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Facebook's metaverse is the solution to a non-existent problem

Facebook is going all-in on the metaverse, even changing their company name to Meta. And their first major entry into the space is called Horizon Worlds. I spent some time in the metaverse this week to see if I could figure it out.

You can enter Horizon Worlds on an Oculus Quest VR headset. Maybe I’m just getting too old to ‘get’ it, but Horizon seems like the worst way to accomplish just about everything it sets out to accomplish. The coolest thing you can do is build and populate your own spaces, but the tools to do this seem basic compared to Horizon’s main competitors, Rec Room and VR Chat. One of the first things I tried was a “VR Experience” narrated by David Attenborough, but this ended up basically being a big-screen movie, except with other people there to scream and ruin the experience. There are communal rooms that remind me of AOL chat rooms of the 90s, except with poorer moderation. The few moderators I did see online were women that were constantly getting sexually harassed by young boys using language that made me blush.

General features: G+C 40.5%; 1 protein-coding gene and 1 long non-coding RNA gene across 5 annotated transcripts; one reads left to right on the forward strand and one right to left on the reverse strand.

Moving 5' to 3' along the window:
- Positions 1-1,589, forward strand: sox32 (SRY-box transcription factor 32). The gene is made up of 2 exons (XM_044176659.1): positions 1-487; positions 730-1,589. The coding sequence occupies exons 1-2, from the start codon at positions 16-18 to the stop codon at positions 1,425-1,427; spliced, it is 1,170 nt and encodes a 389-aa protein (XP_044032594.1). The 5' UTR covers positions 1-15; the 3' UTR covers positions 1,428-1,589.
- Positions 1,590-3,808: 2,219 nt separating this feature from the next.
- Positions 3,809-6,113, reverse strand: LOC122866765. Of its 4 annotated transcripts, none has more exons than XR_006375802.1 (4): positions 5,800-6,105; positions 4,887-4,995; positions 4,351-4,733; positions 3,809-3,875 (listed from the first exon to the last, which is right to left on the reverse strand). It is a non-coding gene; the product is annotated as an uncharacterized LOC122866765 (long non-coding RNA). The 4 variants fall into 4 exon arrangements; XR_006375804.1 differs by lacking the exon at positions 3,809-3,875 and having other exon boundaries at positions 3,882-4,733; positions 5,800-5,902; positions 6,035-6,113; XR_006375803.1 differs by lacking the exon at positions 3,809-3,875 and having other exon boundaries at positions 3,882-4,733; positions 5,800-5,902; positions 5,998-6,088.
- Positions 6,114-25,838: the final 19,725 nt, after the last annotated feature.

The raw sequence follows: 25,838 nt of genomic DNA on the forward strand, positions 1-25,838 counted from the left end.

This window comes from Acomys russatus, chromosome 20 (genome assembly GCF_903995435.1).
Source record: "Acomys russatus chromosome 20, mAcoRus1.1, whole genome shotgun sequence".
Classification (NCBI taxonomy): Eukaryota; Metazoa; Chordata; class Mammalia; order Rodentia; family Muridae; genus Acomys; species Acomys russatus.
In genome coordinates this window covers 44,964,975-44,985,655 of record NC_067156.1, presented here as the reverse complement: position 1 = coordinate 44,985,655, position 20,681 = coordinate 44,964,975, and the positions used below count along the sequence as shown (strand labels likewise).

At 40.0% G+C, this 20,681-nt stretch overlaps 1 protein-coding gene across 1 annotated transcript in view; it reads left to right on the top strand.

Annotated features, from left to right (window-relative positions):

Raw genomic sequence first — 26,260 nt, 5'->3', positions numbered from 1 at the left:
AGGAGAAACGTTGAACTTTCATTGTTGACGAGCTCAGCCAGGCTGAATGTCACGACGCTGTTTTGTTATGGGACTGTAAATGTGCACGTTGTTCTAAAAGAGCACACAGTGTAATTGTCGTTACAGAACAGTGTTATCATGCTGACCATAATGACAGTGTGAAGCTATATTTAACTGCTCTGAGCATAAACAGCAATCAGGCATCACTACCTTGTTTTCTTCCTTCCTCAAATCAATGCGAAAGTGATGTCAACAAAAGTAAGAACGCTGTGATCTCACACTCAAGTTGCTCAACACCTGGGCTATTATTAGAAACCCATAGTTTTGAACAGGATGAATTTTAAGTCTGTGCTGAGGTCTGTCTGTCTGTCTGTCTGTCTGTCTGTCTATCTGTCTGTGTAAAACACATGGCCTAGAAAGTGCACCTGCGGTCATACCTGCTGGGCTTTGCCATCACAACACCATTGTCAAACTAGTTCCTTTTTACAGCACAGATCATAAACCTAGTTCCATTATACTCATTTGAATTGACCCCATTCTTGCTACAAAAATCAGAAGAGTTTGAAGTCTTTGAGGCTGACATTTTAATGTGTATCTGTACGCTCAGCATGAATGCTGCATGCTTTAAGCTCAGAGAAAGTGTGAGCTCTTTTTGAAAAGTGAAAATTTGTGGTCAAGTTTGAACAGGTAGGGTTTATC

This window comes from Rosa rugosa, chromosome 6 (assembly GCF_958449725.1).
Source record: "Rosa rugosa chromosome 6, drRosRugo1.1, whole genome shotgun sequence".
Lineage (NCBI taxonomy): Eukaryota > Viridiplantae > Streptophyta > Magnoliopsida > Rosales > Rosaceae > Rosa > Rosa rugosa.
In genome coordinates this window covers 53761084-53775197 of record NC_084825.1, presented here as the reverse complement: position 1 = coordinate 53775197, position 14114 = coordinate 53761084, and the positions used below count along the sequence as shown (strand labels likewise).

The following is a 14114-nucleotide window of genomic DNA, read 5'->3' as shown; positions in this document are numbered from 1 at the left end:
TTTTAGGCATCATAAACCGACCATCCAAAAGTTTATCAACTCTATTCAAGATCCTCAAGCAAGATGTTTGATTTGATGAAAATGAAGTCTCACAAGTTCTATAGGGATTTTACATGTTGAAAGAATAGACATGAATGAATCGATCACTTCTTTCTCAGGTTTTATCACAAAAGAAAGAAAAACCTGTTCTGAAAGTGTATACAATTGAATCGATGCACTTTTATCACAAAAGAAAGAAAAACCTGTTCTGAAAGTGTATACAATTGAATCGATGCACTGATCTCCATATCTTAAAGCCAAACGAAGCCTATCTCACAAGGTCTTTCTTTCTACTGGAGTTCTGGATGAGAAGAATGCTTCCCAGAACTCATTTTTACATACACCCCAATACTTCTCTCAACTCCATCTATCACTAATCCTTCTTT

Speaking of kids, I ran into a lot of them in Horizon. And despite the fact that the user agreement says you must be at least 18 to use the service, I ran into several kids openly announcing their age, the youngest only 10 years old. There is a way to report bad behavior, but it is so transient that the offender can be gone by the time you pull up the tool to do so.

The metaverse seems to be the solution for a problem nobody has. I didn’t see anything there that made me want to stay in the metaverse, and I’m in no hurry to make a return trip.

Samuel McConnell is a games enthusiast who has been playing games in one form or another since 1991. He was born in northern Maine but quickly transplanted to Wichita.